I am certain that if you have ever had children, grand children, babysat, or visited a friend/family member with children you can relate. Today as I was harvesting earthworm castings from my earthworm bins outside at my workstation, very loud voices could be heard from within the house. With only two children left at home, I certainly knew who was making all the ruckus. I, of course, assumed it was fighting and someone would appear and ask me to settle the dispute- unless a compromise or winner was determined.
More often that not, my kids will settle it themselves. I realized when the first two were young so much of their fighting and getting me involved as a referee was really a power play to see who I would side with in the altercation. Therefore, I removed myself and told them to sort it out themselves. I won’t deny that with the fiery temperaments of my daughters that fists sometimes came into play. No one died and they are better off for having learned to settle things themselves. I should also note that no bullying was allowed in our home and the playing field was pretty level- the older two are almost exactly 2 years apart and the younger had caught the older in size by the time she was 3 and they stayed neck and neck until the younger was 12- and passed the older sister. Often times, mothers need to be needed and want to be in the middle of the children’s scraps as they feed off of the sibling rivalry as it feeds their own emotional needs. I determined not to be that way and wanted my children to have an honest relationship with each other apart from me. No triangles in our family.
So anyway, I kept picking earthworms out of the castings dumped on the table wondering just what had set off the two of them. Soon, Sierra emerged from the house and began her sentence with “Mother” always the term she uses when she deems action is necessary on my part. But I must say that I was not prepared for what followed next. “Will you please tell Jonathan that he is not allowed to annoy me for no reason and this includes standing outside my door and clucking like a chicken at the top of his lungs!” Sierra says giggling and trying to look perturbed.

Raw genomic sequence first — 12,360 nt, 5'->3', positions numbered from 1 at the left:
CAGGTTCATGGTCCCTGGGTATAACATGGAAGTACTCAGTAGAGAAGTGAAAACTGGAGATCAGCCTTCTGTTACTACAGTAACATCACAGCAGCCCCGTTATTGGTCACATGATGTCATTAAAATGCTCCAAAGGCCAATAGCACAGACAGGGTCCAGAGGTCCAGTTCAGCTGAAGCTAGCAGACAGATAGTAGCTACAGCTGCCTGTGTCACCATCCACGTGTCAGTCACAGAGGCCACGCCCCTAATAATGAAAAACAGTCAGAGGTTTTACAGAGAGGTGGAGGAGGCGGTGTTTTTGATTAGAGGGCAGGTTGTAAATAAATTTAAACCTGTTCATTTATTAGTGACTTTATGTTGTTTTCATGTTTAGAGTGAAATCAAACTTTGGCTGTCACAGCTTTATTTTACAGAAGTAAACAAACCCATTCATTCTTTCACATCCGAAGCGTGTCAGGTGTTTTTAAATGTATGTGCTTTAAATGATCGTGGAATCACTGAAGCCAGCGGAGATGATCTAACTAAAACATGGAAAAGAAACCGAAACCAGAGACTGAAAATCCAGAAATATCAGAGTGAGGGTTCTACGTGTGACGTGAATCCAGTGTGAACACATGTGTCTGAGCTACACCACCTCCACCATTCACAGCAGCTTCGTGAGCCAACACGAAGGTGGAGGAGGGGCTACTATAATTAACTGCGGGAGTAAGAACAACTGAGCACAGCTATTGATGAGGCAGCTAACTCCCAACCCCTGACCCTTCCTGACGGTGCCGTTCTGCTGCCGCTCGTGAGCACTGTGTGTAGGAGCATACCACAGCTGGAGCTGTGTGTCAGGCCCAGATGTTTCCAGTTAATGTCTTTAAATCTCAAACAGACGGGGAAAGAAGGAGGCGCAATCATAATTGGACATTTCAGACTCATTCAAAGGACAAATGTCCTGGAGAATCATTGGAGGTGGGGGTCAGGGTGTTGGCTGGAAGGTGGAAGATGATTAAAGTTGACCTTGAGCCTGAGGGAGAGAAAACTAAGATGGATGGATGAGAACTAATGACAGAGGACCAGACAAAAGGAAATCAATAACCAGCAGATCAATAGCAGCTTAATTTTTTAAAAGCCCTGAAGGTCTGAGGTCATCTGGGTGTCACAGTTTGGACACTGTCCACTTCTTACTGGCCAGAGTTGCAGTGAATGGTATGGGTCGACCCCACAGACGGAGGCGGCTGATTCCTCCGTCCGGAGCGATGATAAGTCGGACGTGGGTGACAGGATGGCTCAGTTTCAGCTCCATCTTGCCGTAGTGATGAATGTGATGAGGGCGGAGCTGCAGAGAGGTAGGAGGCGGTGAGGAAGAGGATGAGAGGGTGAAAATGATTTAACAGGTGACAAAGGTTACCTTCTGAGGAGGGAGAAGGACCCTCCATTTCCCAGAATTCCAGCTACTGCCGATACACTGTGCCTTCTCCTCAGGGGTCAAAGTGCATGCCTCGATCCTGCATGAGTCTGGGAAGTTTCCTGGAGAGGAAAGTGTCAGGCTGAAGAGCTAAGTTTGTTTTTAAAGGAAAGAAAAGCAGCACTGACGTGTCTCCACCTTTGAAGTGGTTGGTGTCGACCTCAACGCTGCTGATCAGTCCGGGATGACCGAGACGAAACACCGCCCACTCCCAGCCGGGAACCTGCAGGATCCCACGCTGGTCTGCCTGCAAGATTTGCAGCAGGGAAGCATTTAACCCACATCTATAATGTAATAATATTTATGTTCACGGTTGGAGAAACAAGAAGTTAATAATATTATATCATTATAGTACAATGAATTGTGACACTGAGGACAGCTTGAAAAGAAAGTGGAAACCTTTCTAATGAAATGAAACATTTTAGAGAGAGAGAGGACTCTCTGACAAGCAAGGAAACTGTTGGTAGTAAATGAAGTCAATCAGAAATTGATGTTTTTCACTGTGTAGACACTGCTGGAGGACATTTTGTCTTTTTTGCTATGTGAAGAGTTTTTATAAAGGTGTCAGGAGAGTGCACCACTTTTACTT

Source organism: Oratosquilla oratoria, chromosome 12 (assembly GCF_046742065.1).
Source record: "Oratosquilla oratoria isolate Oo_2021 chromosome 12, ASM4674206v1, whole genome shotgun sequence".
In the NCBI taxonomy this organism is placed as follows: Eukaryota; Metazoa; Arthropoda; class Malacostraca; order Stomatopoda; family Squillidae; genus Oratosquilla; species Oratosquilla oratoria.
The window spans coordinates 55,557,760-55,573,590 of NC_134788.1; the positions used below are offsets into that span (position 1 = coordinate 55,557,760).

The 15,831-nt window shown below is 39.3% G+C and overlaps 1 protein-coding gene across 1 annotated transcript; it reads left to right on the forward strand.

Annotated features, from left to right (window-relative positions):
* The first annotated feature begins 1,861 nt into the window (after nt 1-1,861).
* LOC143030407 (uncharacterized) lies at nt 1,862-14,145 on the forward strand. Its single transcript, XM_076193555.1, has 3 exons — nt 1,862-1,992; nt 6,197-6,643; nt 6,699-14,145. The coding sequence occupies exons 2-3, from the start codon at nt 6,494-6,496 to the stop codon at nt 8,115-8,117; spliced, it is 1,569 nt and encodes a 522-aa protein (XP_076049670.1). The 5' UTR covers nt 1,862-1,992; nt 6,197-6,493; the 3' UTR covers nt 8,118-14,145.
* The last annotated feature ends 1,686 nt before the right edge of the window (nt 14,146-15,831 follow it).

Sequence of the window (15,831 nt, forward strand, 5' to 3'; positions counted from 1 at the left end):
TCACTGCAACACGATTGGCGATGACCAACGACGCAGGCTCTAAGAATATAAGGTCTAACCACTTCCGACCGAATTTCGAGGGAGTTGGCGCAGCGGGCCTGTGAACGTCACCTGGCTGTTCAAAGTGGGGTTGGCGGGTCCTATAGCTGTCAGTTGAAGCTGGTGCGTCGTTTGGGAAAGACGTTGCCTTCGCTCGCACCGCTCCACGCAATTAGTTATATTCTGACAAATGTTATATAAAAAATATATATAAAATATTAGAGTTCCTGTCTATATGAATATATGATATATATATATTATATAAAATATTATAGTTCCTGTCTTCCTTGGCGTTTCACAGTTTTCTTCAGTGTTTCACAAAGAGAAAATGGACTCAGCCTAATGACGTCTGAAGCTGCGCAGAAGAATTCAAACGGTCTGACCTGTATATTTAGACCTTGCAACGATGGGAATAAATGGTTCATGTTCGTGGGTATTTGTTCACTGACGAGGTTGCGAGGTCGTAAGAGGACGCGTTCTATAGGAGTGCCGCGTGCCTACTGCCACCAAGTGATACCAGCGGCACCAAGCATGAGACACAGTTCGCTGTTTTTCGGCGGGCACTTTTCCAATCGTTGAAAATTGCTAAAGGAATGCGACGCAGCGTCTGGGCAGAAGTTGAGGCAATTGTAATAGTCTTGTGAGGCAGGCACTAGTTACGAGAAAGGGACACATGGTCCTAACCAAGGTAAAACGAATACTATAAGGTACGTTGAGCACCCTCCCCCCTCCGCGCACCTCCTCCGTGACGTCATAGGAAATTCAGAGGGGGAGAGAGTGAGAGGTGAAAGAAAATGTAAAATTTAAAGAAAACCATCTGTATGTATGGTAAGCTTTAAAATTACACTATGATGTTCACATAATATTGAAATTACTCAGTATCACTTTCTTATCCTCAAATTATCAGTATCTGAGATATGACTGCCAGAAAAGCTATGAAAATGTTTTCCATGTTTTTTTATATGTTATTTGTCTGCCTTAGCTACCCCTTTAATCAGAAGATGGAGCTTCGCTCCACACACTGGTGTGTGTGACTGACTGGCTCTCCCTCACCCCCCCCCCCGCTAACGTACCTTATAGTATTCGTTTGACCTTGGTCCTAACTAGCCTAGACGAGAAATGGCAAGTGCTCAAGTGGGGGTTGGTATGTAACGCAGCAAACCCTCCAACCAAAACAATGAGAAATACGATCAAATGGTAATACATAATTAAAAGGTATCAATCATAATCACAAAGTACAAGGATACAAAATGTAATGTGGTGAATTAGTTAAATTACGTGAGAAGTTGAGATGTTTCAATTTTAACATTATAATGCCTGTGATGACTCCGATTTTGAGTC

I burst out laughing, he was staying out of her room but had still found a way to bug her- a very creative way I might add. Of course, I did say that he could not come within five feet of her door, this distance would put him in his own room. In his room still meant that her could cluck like a chicken but that was the best I could do. As I type this, lots of noise is coming from the living room- all four kids are home and they are engaged in a wrestling match. The young bull (Jonathan) has grown quite strong and Cheyenne loves to wrestle him to see if he has passed her in strength. Siblings are funny.
The earthworms did get their bins refurbished with compost and shredded paper. Using earthworms to compost your kitchen scraps in called vermicomposting- a name which I dislike it reminds me of vermin. Now, the castings are fertilizing my garden boxes, making compost tea in the drum, and providing mulch for a rose bush that is trying to recover from being eaten by goats. I am amazed at how quickly the worms can eat watermelon or an old cucumber or anything else they find in their bin.
It was a full day- the master gardeners and I began our Earthkind demonstration plot. Today we removed a lot of Bermuda grass- that is hard work! I am the youngest member by about 25- 30 years and these little ladies worked like you wouldn’t believe. I am hoping to be so agile and sturdy at their age. Five pounds of earthworm castings went up to amend my plot. We are conducting an experiment- one side of the garden is done using synthetic chemicals such as round up and Miracle-Gro and my side is going the organic route. I am looking forward to see the difference.
Back at the farm, I mowed, weed-eated, painted signs, and mopped some really dirty floors. Needless to say, I am looking forward to my bed. Oh, and speaking of clucking like a chicken- we are getting our chickens this week! I cannot wait. I have missed having hens singing the “I laid an egg” song and pecking at bugs in the grass. I plan to get 6 hens and one roo- for now. Pictures to come.